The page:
Feminist Activism – Feminist Frequency

Feminist Activism

As the definition states, feminism is a movement, which means part of understanding feminism is knowing the challenges and successes in the fight to end patriarchy.

History of Feminism

Feminism is generally thought of in the western world as comprising of three waves (early-to-mid 1800s-1960s, 1960s-late 1980s, late 1980s-present). Often the waves are characterized by a primary activist movement (i.e.: the first wave is described as focusing on suffrage & voting rights), however there is also conflation of waves with historical time periods. For instance, many scholars describe anyone living today identifying as a feminist as being third wave, regardless of delineated beliefs.

Just as with other movements in history, the waves influenced one another and gave rise to new platforms of feminist activism. One such important carryover from the second wave is exemplified by the phrase “the personal is political”. Taken from the title of a 1970 essay, this flagship statement challenged the notion that social systems and structures don’t have an impact on personal decision-making (and vice versa). It offered ideological momentum to push forward reproductive rights and gave root to identity politics which largely inform the third wave’s activism.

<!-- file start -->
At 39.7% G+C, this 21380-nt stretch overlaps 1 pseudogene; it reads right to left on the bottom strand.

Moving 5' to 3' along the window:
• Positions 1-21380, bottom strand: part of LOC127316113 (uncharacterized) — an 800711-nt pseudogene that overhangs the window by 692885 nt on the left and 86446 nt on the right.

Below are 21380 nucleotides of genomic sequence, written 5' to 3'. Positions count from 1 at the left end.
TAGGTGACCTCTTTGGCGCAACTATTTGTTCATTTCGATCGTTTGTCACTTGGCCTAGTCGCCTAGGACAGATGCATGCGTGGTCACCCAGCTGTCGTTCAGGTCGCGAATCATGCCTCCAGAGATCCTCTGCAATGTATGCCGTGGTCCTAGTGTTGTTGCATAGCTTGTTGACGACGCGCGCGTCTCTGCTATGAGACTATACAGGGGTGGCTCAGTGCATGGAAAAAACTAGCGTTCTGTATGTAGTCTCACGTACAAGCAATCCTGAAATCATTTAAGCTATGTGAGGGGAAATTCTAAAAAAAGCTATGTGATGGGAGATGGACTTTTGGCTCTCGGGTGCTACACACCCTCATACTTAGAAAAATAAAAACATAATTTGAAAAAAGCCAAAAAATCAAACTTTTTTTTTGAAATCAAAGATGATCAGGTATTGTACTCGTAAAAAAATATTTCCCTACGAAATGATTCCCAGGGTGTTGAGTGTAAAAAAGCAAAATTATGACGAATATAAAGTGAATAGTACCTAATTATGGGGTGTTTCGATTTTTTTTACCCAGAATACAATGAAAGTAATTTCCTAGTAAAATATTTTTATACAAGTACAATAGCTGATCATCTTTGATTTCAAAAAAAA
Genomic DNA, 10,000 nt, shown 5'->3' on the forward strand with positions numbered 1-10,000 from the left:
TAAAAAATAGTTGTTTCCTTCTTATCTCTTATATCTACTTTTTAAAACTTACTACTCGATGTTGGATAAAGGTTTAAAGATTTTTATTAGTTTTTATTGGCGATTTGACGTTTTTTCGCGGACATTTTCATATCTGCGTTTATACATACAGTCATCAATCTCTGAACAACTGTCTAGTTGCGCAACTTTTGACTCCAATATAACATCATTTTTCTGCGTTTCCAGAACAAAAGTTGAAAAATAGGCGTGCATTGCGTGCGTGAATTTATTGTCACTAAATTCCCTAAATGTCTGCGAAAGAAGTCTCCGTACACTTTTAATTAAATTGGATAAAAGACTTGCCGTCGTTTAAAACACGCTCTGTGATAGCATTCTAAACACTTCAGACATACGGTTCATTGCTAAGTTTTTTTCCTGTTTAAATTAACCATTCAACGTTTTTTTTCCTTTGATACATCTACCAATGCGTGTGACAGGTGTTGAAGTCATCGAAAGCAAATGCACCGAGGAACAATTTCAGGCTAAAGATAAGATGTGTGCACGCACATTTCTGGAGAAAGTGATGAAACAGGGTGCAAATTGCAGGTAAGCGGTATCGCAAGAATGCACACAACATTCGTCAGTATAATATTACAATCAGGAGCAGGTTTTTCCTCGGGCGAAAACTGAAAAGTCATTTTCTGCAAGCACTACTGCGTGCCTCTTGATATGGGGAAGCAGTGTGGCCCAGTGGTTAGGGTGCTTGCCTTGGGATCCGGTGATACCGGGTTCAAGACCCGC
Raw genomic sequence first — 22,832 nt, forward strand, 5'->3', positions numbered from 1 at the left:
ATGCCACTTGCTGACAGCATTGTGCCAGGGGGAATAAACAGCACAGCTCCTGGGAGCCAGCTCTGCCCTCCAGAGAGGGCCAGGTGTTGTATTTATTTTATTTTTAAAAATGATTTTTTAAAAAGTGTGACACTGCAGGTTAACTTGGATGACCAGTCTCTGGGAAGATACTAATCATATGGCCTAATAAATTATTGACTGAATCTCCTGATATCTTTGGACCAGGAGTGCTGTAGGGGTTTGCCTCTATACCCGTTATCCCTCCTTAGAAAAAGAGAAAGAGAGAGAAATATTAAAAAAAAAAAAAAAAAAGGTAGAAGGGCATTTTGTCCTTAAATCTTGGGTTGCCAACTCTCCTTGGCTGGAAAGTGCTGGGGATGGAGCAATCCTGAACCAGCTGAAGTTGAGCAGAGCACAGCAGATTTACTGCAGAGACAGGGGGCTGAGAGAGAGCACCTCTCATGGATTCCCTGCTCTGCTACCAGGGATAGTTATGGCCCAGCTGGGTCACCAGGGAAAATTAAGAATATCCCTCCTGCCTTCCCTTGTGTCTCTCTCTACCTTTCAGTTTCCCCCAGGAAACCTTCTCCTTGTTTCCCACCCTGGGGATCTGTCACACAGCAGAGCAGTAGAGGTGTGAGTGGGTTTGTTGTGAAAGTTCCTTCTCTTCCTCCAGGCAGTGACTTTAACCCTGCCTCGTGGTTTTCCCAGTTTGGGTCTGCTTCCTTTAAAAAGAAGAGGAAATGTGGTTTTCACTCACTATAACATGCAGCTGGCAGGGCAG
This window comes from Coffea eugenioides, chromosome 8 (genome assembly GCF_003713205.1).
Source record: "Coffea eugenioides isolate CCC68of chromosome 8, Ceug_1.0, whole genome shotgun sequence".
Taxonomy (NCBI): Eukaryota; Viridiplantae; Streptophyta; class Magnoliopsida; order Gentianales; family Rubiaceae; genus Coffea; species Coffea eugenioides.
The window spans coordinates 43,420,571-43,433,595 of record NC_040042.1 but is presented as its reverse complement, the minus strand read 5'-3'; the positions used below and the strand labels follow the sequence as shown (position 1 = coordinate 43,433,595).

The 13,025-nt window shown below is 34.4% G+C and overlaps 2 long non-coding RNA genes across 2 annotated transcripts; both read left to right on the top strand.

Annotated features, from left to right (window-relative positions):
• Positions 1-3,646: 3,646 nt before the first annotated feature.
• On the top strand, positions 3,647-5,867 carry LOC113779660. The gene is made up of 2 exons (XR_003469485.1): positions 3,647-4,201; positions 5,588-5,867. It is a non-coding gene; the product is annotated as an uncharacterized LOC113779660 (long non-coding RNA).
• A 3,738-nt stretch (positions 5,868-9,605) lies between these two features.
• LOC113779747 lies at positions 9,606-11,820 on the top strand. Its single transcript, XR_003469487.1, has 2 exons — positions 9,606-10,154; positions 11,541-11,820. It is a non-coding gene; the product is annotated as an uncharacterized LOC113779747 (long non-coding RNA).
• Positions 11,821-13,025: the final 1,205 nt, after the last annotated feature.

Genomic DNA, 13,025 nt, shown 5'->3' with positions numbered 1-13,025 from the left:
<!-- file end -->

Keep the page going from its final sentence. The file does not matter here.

None of this is to say that patriarchy didn’t exist before 1800, or that women didn’t fight against gender-based oppression outside of the global north/west. However, the use of the term “feminism” is a relatively new concept in human history, and was credited by and large to the efforts of white women in the U.S. (because oppression!).

If you’re a history buff, these resources can offer a more comprehensive lesson on feminism through the ages:

Learning About Feminism

Essential books for understanding feminism:

Feminist Theory: From Margin to Center by bell hooks: 

An essential reading in feminist theory, for those who want to delve deeper.

Feminism is for Everybody by bell hooks: 

A primer in feminism, with lots of enthusiasm.


The Gender Knot by Allan G. Johnson:

An introduction to patriarchy and feminism; great for history and terminology.

This Bridge Called My Back edited by Cherríe Moraga and Gloria E. Anzaldúa:

An essential primer in oppression against women and women of color.

Masculinities by R.W. Connell

A groundbreaking book on traditionally masculine identities and power dynamics.

The Men and the Boys by R.W. Connell

Further insights into issues around contemporary notions of masculinity.

The Will to Change: Men, Masculinity and Love by bell hooks: 

an introduction to a feminist perspective on masculinity

Free online curricula and PDF versions of books to further understanding:

Other good resources that discuss history, intersectionality and feminist activism:

← Feminism 101


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